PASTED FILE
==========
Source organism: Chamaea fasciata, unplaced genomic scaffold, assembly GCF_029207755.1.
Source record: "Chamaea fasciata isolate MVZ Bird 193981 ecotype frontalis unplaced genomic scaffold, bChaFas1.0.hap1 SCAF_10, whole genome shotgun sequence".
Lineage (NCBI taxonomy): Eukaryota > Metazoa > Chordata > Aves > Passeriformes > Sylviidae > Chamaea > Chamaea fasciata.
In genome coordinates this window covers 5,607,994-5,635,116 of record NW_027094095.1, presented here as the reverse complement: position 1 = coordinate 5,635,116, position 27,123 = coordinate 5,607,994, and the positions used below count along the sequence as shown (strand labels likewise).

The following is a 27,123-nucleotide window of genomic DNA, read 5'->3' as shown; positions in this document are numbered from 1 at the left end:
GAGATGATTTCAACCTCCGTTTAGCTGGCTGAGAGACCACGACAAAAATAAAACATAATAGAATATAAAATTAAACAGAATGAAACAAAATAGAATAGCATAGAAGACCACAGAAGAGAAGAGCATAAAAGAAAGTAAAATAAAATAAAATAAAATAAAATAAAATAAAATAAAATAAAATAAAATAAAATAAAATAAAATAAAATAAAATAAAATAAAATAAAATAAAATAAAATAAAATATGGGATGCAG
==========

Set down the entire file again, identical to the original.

Source organism: Chamaea fasciata, unplaced genomic scaffold, assembly GCF_029207755.1.
Source record: "Chamaea fasciata isolate MVZ Bird 193981 ecotype frontalis unplaced genomic scaffold, bChaFas1.0.hap1 SCAF_10, whole genome shotgun sequence".
Lineage (NCBI taxonomy): Eukaryota > Metazoa > Chordata > Aves > Passeriformes > Sylviidae > Chamaea > Chamaea fasciata.
In genome coordinates this window covers 5,607,994-5,635,116 of record NW_027094095.1, presented here as the reverse complement: position 1 = coordinate 5,635,116, position 27,123 = coordinate 5,607,994, and the positions used below count along the sequence as shown (strand labels likewise).

The following is a 27,123-nucleotide window of genomic DNA, read 5'->3' as shown; positions in this document are numbered from 1 at the left end:
GAGATGATTTCAACCTCCGTTTAGCTGGCTGAGAGACCACGACAAAAATAAAACATAATAGAATATAAAATTAAACAGAATGAAACAAAATAGAATAGCATAGAAGACCACAGAAGAGAAGAGCATAAAAGAAAGTAAAATAAAATAAAATAAAATAAAATAAAATAAAATAAAATAAAATAAAATAAAATAAAATAAAATAAAATAAAATAAAATAAAATAAAATAAAATAAAATAAAATATGGGATGCAG